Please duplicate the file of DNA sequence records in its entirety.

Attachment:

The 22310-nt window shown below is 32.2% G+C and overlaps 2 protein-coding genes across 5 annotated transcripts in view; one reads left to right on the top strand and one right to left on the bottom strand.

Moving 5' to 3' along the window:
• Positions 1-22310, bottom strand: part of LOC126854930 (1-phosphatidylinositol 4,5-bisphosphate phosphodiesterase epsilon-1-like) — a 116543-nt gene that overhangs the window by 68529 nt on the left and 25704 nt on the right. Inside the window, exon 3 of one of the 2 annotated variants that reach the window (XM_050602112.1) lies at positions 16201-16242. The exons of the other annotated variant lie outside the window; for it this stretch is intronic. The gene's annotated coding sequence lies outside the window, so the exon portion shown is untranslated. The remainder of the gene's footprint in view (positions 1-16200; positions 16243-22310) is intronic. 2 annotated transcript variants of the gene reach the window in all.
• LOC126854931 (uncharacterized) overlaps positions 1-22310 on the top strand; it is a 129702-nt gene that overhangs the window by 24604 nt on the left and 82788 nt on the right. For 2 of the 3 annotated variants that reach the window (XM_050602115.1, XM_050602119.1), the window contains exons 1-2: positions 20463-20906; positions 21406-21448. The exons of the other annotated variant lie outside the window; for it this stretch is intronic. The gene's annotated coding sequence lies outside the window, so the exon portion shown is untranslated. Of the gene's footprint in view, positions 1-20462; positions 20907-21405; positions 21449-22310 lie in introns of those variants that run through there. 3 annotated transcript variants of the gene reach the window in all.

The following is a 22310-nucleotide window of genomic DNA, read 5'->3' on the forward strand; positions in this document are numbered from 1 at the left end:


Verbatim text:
The 22310-nt window shown below is 32.2% G+C and overlaps 2 protein-coding genes across 5 annotated transcripts in view; one reads left to right on the top strand and one right to left on the bottom strand.

Moving 5' to 3' along the window:
• Positions 1-22310, bottom strand: part of LOC126854930 (1-phosphatidylinositol 4,5-bisphosphate phosphodiesterase epsilon-1-like) — a 116543-nt gene that overhangs the window by 68529 nt on the left and 25704 nt on the right. Inside the window, exon 3 of one of the 2 annotated variants that reach the window (XM_050602112.1) lies at positions 16201-16242. The exons of the other annotated variant lie outside the window; for it this stretch is intronic. The gene's annotated coding sequence lies outside the window, so the exon portion shown is untranslated. The remainder of the gene's footprint in view (positions 1-16200; positions 16243-22310) is intronic. 2 annotated transcript variants of the gene reach the window in all.
• LOC126854931 (uncharacterized) overlaps positions 1-22310 on the top strand; it is a 129702-nt gene that overhangs the window by 24604 nt on the left and 82788 nt on the right. For 2 of the 3 annotated variants that reach the window (XM_050602115.1, XM_050602119.1), the window contains exons 1-2: positions 20463-20906; positions 21406-21448. The exons of the other annotated variant lie outside the window; for it this stretch is intronic. The gene's annotated coding sequence lies outside the window, so the exon portion shown is untranslated. Of the gene's footprint in view, positions 1-20462; positions 20907-21405; positions 21449-22310 lie in introns of those variants that run through there. 3 annotated transcript variants of the gene reach the window in all.

The following is a 22310-nucleotide window of genomic DNA, read 5'->3' on the forward strand; positions in this document are numbered from 1 at the left end: